How much of the local currency is backed by hard cash? The truth is no banker in Harare was able to tell us with any conviction. However, what all the bankers agreed on is that, for the banking system to run smoothly and all cash demands met, the total hard cash needed in the system was equivalent to 20% of deposits. On this basis, the total ‘hard cash’ in the system that Zimbabwe needs as of today is US$855 million.
Why hasn’t the system collapsed?
With such a large shortfall in ‘hard cash,’ the first question we asked is, “why hasn’t the banking system collapsed already?” The answer to this question is a rebuttal of the myth that the Government of Zimbabwe cannot print money.
The total value of government securities held by the banking system has increased from zero in 2009 to US$1,198 million in April 2016. As a percentage of deposits, government securities have increased from 0% in 2009 to 28% at April 2016. Notably, the banks first began putting these securities on their balance sheets in 2012, which was the same year the ratio of ‘hard cash’-to-deposits fell below 20% for the first time. This was therefore the first year the Government of Zimbabwe started printing money.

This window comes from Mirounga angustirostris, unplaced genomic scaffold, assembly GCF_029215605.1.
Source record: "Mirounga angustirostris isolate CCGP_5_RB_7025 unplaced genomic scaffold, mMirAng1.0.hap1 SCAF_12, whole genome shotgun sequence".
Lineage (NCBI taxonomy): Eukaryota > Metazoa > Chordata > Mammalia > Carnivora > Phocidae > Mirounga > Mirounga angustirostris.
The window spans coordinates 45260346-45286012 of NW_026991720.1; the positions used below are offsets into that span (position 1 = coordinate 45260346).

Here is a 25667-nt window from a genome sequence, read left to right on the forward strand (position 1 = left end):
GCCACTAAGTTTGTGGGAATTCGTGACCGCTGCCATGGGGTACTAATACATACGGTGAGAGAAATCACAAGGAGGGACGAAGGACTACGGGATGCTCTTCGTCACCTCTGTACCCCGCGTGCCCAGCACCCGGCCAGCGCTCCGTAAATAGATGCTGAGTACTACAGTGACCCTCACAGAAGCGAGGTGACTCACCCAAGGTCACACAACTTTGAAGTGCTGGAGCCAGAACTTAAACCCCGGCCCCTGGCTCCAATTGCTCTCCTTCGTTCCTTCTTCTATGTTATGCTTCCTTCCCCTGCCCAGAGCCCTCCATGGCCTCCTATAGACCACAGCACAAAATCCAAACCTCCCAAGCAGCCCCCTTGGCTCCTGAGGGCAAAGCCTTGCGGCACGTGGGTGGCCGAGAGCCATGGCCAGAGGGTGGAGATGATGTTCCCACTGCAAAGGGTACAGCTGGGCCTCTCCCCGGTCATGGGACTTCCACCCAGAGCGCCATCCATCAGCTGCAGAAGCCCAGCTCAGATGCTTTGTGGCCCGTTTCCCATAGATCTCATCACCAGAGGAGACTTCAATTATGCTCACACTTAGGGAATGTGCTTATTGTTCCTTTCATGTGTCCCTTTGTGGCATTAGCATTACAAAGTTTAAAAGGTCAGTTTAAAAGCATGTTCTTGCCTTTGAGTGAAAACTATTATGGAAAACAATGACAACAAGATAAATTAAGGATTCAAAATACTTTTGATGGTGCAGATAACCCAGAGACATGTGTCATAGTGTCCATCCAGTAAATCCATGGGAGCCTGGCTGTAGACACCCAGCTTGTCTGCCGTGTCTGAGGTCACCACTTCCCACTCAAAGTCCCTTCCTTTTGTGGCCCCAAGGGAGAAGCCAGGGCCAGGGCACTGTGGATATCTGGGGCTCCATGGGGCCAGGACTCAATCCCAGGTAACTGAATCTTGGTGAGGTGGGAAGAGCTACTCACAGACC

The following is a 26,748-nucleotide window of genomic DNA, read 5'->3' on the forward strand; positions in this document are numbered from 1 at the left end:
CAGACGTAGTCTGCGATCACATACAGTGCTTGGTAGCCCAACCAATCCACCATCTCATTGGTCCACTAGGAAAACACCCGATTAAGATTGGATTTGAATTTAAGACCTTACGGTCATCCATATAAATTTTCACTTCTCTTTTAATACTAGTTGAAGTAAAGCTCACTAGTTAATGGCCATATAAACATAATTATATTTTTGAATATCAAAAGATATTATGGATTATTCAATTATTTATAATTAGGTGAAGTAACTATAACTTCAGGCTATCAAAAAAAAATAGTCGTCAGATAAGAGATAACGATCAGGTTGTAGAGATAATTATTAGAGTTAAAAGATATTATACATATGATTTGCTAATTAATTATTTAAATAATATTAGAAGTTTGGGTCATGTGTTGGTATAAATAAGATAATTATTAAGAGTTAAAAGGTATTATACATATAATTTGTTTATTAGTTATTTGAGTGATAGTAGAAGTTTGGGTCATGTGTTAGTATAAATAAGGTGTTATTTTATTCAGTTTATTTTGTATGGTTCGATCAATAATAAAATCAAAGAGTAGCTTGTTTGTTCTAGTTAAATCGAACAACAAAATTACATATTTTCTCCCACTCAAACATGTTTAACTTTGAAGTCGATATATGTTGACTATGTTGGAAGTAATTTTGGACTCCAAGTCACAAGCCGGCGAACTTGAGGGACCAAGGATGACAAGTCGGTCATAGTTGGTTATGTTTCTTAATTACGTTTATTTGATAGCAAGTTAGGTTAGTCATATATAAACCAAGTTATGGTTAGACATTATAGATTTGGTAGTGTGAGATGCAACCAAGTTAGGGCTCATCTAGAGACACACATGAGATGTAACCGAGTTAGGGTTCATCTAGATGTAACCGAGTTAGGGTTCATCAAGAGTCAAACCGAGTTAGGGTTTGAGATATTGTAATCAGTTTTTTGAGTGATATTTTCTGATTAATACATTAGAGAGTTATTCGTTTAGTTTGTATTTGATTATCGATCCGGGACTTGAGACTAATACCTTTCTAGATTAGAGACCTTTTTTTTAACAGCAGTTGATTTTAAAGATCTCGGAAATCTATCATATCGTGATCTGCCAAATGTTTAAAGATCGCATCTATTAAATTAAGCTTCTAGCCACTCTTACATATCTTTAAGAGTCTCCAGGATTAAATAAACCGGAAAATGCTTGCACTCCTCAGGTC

As the principal and interest payments on these government securities are settled on the RTGS, it is clear that the government has been using the issuance of this debt to effectively print money. This money printed and placed in the RTGS has helped keep the Reserve Bank of Zimbabwe liquid in local US dollars. This has been done by looking at the trend in total bank balances with the RBZ. The total value of bank balances with the RBZ increased from US$197 million in 2009 to US$778 million in April 2016. The growth in bank balances with the RBZ has allowed for its ratio to total deposits to remain relatively flat over the past seven years. The ratio of bank balances with the RBZ to deposits has actually increased slightly (from 17% in 2009 to 18% at April 2016). Compare this to the trend in the ratio of ‘hard cash’ to deposits over the same period.